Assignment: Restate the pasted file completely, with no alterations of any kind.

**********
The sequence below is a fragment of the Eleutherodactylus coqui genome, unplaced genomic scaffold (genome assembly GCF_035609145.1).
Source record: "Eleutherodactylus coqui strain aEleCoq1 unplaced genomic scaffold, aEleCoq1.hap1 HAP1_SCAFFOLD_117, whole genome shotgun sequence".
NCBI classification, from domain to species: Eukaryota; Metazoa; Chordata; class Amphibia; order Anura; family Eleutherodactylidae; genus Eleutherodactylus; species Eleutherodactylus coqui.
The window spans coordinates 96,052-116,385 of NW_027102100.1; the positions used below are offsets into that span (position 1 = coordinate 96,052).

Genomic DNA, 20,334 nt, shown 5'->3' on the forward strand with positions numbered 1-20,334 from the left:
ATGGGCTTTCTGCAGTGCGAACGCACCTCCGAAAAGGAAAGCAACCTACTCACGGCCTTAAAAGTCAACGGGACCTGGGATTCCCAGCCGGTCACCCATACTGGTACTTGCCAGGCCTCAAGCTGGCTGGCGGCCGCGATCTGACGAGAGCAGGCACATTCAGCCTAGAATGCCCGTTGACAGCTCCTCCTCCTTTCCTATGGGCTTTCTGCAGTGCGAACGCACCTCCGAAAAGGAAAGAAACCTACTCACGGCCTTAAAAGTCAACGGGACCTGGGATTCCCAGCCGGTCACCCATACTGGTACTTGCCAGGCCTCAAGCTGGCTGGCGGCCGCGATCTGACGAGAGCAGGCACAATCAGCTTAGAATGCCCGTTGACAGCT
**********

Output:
The sequence below is a fragment of the Eleutherodactylus coqui genome, unplaced genomic scaffold (genome assembly GCF_035609145.1).
Source record: "Eleutherodactylus coqui strain aEleCoq1 unplaced genomic scaffold, aEleCoq1.hap1 HAP1_SCAFFOLD_117, whole genome shotgun sequence".
NCBI classification, from domain to species: Eukaryota; Metazoa; Chordata; class Amphibia; order Anura; family Eleutherodactylidae; genus Eleutherodactylus; species Eleutherodactylus coqui.
The window spans coordinates 96,052-116,385 of NW_027102100.1; the positions used below are offsets into that span (position 1 = coordinate 96,052).

Genomic DNA, 20,334 nt, shown 5'->3' on the forward strand with positions numbered 1-20,334 from the left:
ATGGGCTTTCTGCAGTGCGAACGCACCTCCGAAAAGGAAAGCAACCTACTCACGGCCTTAAAAGTCAACGGGACCTGGGATTCCCAGCCGGTCACCCATACTGGTACTTGCCAGGCCTCAAGCTGGCTGGCGGCCGCGATCTGACGAGAGCAGGCACATTCAGCCTAGAATGCCCGTTGACAGCTCCTCCTCCTTTCCTATGGGCTTTCTGCAGTGCGAACGCACCTCCGAAAAGGAAAGAAACCTACTCACGGCCTTAAAAGTCAACGGGACCTGGGATTCCCAGCCGGTCACCCATACTGGTACTTGCCAGGCCTCAAGCTGGCTGGCGGCCGCGATCTGACGAGAGCAGGCACAATCAGCTTAGAATGCCCGTTGACAGCT